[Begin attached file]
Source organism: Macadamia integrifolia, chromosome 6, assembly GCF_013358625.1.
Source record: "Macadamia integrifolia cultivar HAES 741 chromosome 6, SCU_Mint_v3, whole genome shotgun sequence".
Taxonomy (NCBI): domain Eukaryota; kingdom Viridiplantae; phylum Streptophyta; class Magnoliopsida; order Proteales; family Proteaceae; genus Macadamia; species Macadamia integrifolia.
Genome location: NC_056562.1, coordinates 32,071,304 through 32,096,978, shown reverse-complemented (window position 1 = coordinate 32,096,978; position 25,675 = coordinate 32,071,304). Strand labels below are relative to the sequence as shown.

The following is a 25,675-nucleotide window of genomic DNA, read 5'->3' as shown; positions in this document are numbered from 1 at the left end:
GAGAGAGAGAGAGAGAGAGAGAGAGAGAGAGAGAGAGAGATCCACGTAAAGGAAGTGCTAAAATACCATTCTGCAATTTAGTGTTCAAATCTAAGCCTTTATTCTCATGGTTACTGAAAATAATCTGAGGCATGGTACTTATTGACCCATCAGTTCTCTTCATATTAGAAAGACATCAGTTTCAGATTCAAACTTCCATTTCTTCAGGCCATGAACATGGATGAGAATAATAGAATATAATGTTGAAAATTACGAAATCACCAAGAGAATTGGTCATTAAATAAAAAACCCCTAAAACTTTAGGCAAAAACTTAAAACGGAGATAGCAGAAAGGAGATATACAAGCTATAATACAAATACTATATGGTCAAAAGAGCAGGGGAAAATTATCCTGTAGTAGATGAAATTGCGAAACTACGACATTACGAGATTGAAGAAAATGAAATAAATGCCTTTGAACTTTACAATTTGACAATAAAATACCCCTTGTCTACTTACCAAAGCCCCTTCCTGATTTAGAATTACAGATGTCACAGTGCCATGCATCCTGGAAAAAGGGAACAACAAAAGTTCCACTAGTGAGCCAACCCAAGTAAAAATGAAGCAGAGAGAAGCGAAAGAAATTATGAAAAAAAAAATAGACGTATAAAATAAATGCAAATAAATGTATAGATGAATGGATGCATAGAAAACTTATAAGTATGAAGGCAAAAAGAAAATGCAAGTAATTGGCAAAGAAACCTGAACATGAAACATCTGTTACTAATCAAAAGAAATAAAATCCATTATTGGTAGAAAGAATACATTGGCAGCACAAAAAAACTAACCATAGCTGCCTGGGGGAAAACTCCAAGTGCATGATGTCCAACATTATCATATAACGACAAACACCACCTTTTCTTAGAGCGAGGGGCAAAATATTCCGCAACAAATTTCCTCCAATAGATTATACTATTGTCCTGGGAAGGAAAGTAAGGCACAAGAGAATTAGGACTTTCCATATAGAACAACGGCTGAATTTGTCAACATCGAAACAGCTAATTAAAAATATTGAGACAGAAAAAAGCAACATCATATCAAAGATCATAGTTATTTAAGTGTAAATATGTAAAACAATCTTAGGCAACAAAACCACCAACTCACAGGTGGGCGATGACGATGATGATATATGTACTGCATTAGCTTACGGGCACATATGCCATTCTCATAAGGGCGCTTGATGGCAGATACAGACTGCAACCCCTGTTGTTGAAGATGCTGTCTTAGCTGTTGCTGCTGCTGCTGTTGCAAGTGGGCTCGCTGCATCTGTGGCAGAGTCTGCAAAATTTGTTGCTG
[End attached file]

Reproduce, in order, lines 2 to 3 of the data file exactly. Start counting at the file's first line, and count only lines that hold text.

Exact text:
Source record: "Macadamia integrifolia cultivar HAES 741 chromosome 6, SCU_Mint_v3, whole genome shotgun sequence".
Taxonomy (NCBI): domain Eukaryota; kingdom Viridiplantae; phylum Streptophyta; class Magnoliopsida; order Proteales; family Proteaceae; genus Macadamia; species Macadamia integrifolia.